Dr. Michelle Chester of Northwell Health in Queens prepares to administer the first coronavirus vaccine in New York State; Photo: Scott Heins for the Office of Governor Andrew M. Cuomo on Flickr
This past Friday, Mayor de Blasio began warning that New York City was likely to run out of COVID-19 vaccines in a week. And yesterday he confirmed these fears in his daily press briefing. “We will begin to run out on Thursday… And we will have literally nothing left to give as of Friday.” The city did not receive any additional doses, and therefore, has cancelled 23,000 appointments and closed its 15 vaccination hubs. This comes as the state has more than 9,000 people hospitalized from the virus, the highest number since May 4.
A building in Greenwich Village that once served as the headquarters for the National Association for the Advancement of Colored People (NAACP) and housed W.E.B. DuBois’ trailblazing magazine The Crisis, could become a New York City landmark. The Landmarks Preservation Commission on Tuesday voted to calendar 70 Fifth Avenue, a Neoclassical Beaux-Arts building designed by Charles A. Rich and built between 1912 and 1914. The commission also proposed the designation of two additional properties that “reflect New York City’s diverse history,” the Conference House Park Archaeological Site on Staten Island and the Holyrood Episcopal Church-Iglesia Santa Cruz in Washington Heights.
Photo via Wikimedia Commons
One of the nation’s most significant Inauguration Days has finally come, and while we’re all looking forward, we also thought it was pertinent to take a look back. On Thursday, April 30, 1789, the first United States Congress met, and the first president was sworn in (the presidential term had already started on March 4 of that year, but logistical delays had kept the votes from being counted or certified). With a quorum finally in place, George Washington took the oath of office as the first president of the United States, alongside Vice President John Adams, on the balcony of the Federal Hall in what is now the Financial District.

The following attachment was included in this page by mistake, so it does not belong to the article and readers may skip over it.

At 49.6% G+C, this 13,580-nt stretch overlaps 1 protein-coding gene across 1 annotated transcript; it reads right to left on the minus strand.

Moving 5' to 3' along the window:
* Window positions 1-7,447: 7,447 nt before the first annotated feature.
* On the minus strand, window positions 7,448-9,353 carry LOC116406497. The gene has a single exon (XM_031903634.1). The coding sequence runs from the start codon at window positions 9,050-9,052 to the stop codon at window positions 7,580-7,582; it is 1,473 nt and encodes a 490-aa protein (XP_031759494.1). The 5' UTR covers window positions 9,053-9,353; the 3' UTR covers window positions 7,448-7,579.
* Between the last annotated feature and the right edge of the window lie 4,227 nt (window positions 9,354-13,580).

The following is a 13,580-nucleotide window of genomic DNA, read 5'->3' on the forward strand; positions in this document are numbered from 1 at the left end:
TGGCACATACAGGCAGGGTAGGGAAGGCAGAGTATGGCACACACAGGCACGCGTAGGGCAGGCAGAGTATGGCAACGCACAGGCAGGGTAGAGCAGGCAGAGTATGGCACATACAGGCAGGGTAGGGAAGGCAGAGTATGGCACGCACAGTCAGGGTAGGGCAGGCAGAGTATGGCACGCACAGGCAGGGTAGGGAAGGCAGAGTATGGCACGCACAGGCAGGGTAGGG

After Joe Biden is sworn in as the 46th president of the United States on Wednesday, his immediate focus will be getting the coronavirus pandemic under control and providing direct relief to Americans. In addition to immediate actions related to COVID-19, Biden’s Day 1 housing priorities include extending the federal nationwide moratorium on residential evictions through the end of September and sending an additional $25 billion in rental assistance to states. Down the road, Biden has proposed fewer developer-friendly policies than his predecessor, including a repeal of the 1031 exchange and reform of the Opportunity Zone tax program. But overall, there is optimism among New York City real estate industry experts who see a Biden Administration as a way to restore stability and consumer confidence. With a pledge to defeat COVID-19 and send federal support to New York City, there’s hope on the horizon for the city’s recovery.